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Posted 1 Oct 2018
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Learning Entity Framework (Day 3): ASP.NET Web API 2 with Entity Framework 6 Code First Migrations

, 1 Oct 2018
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ASP.NET Web API 2 with Entity Framework 6 Code First Migrations

Table of Contents

Introduction

In the last article of learning entity framework, we learned about code first approach and code first migrations. In this article, we’ll learn how to perform CRUD operations with ASP.NET Web API2 and Entity Framework. We’ll go step by step in a form of tutorial to set up basic Web API project and we’ll use code first approach of entity framework to generate database and perform CRUD operations. If you are new to Entity Framework, follow my previous articles on explaining data access approaches with Entity Framework. The article would be less of a theory and more practical so that we get to know how to set up a web API project, entity framework and perform CRUD operations. We’ll not create a client for this application but rather use Postman, i.e., the tool to test REST endpoints.

Roadmap

We'll follow a five-article series to learn the topic of entity framework in detail. All the articles will be tutorial form except the last where I'll cover the theory, history, use of entity framework. Following are the topics of the series.

Web API

I completely agree with the following excerpt from Microsoft documents.

“HTTP is not just for serving up web pages. HTTP is also a powerful platform for building APIs that expose services and data. HTTP is simple, flexible, and ubiquitous. Almost any platform that you can think of has an HTTP library, so HTTP services can reach a broad range of clients, including browsers, mobile devices, and traditional desktop applications. ASP.NET Web API is a framework for building web APIs on top of the .NET Framework.”

And there is a lot of theory you can read about Web API on MSDN.

Entity Framework

Microsoft Entity Framework is an ORM (Object-relational mapping). The definition from Wikipedia is very straightforward for ORM and petty much self-explanatory,

“Object-relational mapping (ORM, O/RM, and O/R mapping tool) in computer science is a programming technique for converting data between incompatible type systems using object-oriented programming languages. This creates, in effect, a "virtual object database" that can be used from within the programming language. ”

Being an ORM, entity framework is a data access framework provided by Microsoft that helps to establish a relation between objects and data structure in the application. It is built over traditional ADO.NET and acts as a wrapper over ADO.NET and is an enhancement over ADO.NET that provided data access in a more automated way thereby reducing a developer’s effort to struggle with connections, data readers or data sets. It is an abstraction over all those and is more powerful w.r.t. the offerings it makes. A developer can have more control over what data he needs, in which form and how much. A developer having no database development background can leverage Entity framework’s along with LINQ capabilities to write an optimized query to perform DB operations. The SQL or DB query execution would be handled by entity framework in the background and it will take care of all the transactions and concurrency issues that may occur. Entity Framework offers three approaches for database access and we’ll use code first approach out of those three in this tutorial.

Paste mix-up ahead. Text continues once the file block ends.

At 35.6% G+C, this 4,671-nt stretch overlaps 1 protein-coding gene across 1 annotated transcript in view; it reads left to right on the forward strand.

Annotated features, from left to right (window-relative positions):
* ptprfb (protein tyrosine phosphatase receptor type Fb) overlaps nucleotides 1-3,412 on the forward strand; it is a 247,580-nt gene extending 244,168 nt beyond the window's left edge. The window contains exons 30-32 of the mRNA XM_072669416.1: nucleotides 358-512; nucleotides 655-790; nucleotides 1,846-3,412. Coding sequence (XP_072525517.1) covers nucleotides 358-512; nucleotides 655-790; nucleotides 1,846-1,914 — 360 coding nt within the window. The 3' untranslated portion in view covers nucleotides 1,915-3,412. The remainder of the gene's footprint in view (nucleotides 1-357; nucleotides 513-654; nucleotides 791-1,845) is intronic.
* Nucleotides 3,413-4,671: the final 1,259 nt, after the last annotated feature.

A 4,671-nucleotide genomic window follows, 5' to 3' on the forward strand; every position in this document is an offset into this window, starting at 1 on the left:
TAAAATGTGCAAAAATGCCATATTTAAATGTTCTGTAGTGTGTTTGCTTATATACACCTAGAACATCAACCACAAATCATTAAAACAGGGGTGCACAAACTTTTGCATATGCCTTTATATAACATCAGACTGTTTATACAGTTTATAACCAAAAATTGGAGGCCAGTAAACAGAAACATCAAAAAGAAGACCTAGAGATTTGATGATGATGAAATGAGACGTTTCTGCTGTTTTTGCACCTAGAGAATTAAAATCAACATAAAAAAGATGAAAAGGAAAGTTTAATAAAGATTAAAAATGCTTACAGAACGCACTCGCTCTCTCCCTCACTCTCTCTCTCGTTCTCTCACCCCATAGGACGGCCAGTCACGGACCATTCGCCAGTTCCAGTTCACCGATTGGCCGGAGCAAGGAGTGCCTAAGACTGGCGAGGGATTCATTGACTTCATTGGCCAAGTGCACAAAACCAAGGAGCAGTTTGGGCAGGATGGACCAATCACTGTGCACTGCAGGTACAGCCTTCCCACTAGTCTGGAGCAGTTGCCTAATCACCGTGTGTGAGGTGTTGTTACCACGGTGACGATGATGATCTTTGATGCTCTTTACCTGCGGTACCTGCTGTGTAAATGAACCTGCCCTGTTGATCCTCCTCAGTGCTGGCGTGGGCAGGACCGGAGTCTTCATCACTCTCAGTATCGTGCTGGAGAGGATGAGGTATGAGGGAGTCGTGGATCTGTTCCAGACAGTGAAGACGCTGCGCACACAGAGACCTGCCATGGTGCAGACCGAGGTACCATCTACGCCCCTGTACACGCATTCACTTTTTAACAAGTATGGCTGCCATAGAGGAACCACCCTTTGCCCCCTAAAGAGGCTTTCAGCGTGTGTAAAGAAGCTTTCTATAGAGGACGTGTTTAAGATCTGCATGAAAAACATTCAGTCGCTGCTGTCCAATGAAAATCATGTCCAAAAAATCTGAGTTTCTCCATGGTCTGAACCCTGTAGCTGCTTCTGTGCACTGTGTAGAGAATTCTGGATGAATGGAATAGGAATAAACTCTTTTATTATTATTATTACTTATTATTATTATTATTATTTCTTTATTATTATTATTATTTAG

Creating a Web API Project

Follow the steps mentioned below with images to create a web API 2 project.

  1. I am using Visual Studio 2017 for this tutorial. Open Visual Studio and add a new project.

  2. Choose the “Web” option in installed templates and choose “ASP.NET Web Application (.NET Framework)”. Change the name of the solution and project, for e.g., Project name could be “StudentManagement” and Solution name could be “WebAPI2WithEF”. Choose the framework as .NET Framework 4.6. Click OK.

  3. When you click OK, you’ll be prompted to choose the type of ASP.NET Web Application. Choose Web API and click OK.

  4. Once you click OK, you’ll have default basic Web API project with required NuGet packages, files and folders with Views and Controllers to run the application.

Creating the Model

We’ll create a model class that will act as an entity for Student on which we need to perform database operations. We’ll keep it simple just for the sake of understanding on how it works. You could create multiple model classes and even can have a relationship between those.

  1. Right-click Models folder and add a new class. Name the class as “Student”.

  2. Make the class public and add two properties to the class, i.e., Id and Name. Id will serve as a primary key for this entity.

    using System;
    using System.Collections.Generic;
    using System.Linq;
    using System.Web;
     
    namespace StudentManagement.Models
    {
        public class Student
        {
            public int Id { get; set; }
            public string Name { get; set; }
        }
    }
  3. Rebuild the solution.

Adding the API Controller

Let’s add a controller that will contain the database operations to create, update, read and delete over our model class.

  1. Right click the controller folder and add choose the option to add a new controller class.

  2. In the next prompt, choose the option to create a Web API 2 Controller with actions, using Entity Framework. Click on Add button.